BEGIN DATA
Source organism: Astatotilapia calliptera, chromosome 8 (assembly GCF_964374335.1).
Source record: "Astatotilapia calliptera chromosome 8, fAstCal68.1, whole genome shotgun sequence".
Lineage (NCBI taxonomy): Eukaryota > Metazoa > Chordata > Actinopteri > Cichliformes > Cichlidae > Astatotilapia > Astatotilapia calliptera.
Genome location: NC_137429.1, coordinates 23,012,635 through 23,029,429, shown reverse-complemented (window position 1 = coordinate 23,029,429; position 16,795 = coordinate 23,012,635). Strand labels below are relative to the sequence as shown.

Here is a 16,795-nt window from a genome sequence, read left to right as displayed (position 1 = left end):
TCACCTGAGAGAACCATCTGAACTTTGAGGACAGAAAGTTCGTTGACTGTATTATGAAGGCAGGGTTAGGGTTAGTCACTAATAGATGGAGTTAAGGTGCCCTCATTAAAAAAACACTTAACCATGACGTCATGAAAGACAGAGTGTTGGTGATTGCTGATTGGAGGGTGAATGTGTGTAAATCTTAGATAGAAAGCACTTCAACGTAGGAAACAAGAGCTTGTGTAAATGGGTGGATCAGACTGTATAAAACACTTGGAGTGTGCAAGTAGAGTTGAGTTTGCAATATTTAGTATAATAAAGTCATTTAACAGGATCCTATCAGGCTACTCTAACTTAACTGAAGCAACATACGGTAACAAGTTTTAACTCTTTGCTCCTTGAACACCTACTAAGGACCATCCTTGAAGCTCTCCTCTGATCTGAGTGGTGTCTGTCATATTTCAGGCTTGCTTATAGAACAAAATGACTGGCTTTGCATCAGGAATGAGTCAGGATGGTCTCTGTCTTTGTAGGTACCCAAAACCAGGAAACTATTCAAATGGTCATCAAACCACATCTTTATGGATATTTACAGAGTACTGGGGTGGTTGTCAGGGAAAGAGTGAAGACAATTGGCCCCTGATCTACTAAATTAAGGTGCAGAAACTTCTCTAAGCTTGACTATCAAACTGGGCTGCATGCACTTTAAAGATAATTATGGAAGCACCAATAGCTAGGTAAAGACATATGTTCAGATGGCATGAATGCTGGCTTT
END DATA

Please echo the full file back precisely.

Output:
Source organism: Astatotilapia calliptera, chromosome 8 (assembly GCF_964374335.1).
Source record: "Astatotilapia calliptera chromosome 8, fAstCal68.1, whole genome shotgun sequence".
Lineage (NCBI taxonomy): Eukaryota > Metazoa > Chordata > Actinopteri > Cichliformes > Cichlidae > Astatotilapia > Astatotilapia calliptera.
Genome location: NC_137429.1, coordinates 23,012,635 through 23,029,429, shown reverse-complemented (window position 1 = coordinate 23,029,429; position 16,795 = coordinate 23,012,635). Strand labels below are relative to the sequence as shown.

Here is a 16,795-nt window from a genome sequence, read left to right as displayed (position 1 = left end):
TCACCTGAGAGAACCATCTGAACTTTGAGGACAGAAAGTTCGTTGACTGTATTATGAAGGCAGGGTTAGGGTTAGTCACTAATAGATGGAGTTAAGGTGCCCTCATTAAAAAAACACTTAACCATGACGTCATGAAAGACAGAGTGTTGGTGATTGCTGATTGGAGGGTGAATGTGTGTAAATCTTAGATAGAAAGCACTTCAACGTAGGAAACAAGAGCTTGTGTAAATGGGTGGATCAGACTGTATAAAACACTTGGAGTGTGCAAGTAGAGTTGAGTTTGCAATATTTAGTATAATAAAGTCATTTAACAGGATCCTATCAGGCTACTCTAACTTAACTGAAGCAACATACGGTAACAAGTTTTAACTCTTTGCTCCTTGAACACCTACTAAGGACCATCCTTGAAGCTCTCCTCTGATCTGAGTGGTGTCTGTCATATTTCAGGCTTGCTTATAGAACAAAATGACTGGCTTTGCATCAGGAATGAGTCAGGATGGTCTCTGTCTTTGTAGGTACCCAAAACCAGGAAACTATTCAAATGGTCATCAAACCACATCTTTATGGATATTTACAGAGTACTGGGGTGGTTGTCAGGGAAAGAGTGAAGACAATTGGCCCCTGATCTACTAAATTAAGGTGCAGAAACTTCTCTAAGCTTGACTATCAAACTGGGCTGCATGCACTTTAAAGATAATTATGGAAGCACCAATAGCTAGGTAAAGACATATGTTCAGATGGCATGAATGCTGGCTTT